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Discussion in 'Politics, Religion, Social Issues' started by diamond geezer, Feb 24, 2004.
oh my word...
The same problem arose from Gulf War I and to a lesser extend in the Balkans. We thus have other problem areas, and a reasonable timeline to draw on.
I have a bit of questioning, based in part on some knowledge of uranium and radioactive materials, and some ignorance as to some of the methodolgy of hazard. That is, the DU is U-238, and has no U-235. Yet, uranium strip mine areas such as those around the town of George West, south of San Antonio has U-235 as well as the U-238--which is why they mine it. People have been living there and plowing fields for eons. And the uranium is right at the surface, exposed in gullies and ravines. Folks breathe the dust...
I guess where I'm coming from is that, yeah, lots of stuff is indeed hazardous, but there is a threshold below which serious concern as to a problem is not justified.
Another for-instance is the large percentage of east Texas where a scintillometer lights up happily, indicating radioactive material in the soil. However, it's not commercially mine-able. People do live there in apparent good health, just as most anywhere else.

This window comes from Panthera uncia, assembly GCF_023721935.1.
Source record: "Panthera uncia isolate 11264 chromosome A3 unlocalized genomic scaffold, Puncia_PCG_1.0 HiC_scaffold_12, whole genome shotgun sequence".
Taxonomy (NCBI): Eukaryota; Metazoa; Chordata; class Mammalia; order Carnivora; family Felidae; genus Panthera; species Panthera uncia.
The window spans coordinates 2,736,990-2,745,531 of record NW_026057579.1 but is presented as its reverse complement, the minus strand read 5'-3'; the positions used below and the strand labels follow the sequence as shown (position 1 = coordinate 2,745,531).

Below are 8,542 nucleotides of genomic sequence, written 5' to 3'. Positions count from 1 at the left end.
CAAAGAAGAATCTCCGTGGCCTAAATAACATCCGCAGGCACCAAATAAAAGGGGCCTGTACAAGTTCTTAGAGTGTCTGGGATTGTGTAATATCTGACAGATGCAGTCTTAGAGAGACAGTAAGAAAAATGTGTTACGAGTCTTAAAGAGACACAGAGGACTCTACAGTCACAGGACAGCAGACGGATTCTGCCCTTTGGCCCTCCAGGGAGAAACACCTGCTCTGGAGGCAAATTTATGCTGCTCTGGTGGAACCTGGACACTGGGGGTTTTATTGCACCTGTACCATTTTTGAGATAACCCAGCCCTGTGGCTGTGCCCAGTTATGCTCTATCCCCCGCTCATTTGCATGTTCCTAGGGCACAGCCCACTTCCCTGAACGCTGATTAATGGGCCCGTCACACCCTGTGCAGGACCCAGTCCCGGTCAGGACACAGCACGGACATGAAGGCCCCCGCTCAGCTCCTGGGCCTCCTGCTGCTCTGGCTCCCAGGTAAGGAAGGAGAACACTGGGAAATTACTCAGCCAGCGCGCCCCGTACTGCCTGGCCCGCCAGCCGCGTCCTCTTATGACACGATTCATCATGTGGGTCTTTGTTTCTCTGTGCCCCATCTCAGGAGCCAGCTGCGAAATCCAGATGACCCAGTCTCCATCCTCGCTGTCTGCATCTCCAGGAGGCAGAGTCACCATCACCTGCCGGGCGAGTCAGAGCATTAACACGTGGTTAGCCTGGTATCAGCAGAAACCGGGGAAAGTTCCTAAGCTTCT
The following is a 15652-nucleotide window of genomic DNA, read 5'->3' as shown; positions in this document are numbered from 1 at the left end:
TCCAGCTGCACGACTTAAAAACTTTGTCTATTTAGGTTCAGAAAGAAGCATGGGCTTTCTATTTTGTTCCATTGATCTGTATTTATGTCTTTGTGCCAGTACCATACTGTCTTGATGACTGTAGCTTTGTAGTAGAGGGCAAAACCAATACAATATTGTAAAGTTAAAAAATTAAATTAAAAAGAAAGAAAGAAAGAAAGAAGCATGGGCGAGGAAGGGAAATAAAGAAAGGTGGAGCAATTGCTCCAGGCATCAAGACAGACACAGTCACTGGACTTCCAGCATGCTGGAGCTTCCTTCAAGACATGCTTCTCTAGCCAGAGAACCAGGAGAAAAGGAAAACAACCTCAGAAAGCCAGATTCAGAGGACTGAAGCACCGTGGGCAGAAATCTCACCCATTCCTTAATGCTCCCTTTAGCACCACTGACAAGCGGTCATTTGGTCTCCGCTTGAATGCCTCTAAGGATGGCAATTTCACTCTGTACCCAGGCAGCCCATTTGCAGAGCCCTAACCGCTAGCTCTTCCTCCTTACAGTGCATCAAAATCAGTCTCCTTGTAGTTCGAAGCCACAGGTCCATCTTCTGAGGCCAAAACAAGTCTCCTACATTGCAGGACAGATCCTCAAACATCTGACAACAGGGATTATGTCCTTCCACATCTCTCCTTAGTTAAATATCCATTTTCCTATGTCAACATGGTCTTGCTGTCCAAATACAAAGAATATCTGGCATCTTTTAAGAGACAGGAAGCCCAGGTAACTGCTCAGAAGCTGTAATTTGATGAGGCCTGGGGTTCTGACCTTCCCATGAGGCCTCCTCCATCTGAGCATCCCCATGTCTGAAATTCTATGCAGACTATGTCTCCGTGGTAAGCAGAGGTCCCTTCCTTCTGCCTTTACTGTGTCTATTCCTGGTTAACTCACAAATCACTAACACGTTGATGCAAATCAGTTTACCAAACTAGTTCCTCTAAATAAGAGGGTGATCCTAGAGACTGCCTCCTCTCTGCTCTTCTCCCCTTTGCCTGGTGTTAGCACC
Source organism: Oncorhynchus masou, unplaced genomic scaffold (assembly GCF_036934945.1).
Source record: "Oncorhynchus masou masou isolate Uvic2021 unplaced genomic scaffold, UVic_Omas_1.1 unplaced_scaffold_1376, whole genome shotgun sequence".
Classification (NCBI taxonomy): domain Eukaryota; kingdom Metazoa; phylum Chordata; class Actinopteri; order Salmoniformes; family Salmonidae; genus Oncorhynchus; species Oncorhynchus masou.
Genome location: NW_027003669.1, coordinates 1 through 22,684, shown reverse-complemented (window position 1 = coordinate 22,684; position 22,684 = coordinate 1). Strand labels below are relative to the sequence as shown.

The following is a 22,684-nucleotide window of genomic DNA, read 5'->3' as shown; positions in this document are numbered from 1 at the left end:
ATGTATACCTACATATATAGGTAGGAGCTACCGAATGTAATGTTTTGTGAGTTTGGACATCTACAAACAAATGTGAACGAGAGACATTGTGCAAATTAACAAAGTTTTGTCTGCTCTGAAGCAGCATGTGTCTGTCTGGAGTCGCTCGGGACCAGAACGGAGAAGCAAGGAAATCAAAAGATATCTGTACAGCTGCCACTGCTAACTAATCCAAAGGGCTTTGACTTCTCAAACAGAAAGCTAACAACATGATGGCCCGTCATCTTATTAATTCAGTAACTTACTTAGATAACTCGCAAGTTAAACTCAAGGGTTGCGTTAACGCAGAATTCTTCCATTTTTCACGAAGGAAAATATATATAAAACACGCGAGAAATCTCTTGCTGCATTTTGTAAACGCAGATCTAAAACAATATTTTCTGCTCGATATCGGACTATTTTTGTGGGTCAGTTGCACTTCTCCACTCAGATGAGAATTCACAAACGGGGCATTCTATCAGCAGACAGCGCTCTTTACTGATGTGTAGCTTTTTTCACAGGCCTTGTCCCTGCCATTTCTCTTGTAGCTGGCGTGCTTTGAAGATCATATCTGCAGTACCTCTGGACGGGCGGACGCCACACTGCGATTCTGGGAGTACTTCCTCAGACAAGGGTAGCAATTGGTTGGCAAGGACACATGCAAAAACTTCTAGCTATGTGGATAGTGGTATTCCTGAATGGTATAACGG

So, how much hazard is actually there in Iraq?
Ahh perhaps we have found the reason folks from Texas do things like ban vibrators.... Didn't you say that was happening in East Texas?
Maybe someone doesn't want us to find out.
here's a pretty descriptive article on DU in Iraq...horrible stuff for them and our troops.
btw, this is about Iraq before dubya dubya II...it's gotta be even worse now.
The comparative radiation counts seem less important than the issue of the ceramic dust. It's quite possible that the area has a lower than common background count of radiation. That dust, however, is another story. Once it settles in the lungs, it's not only a bit radioactive--accepting the "40% less"--but SFAIK almost all heavy metals have some degree of toxicity...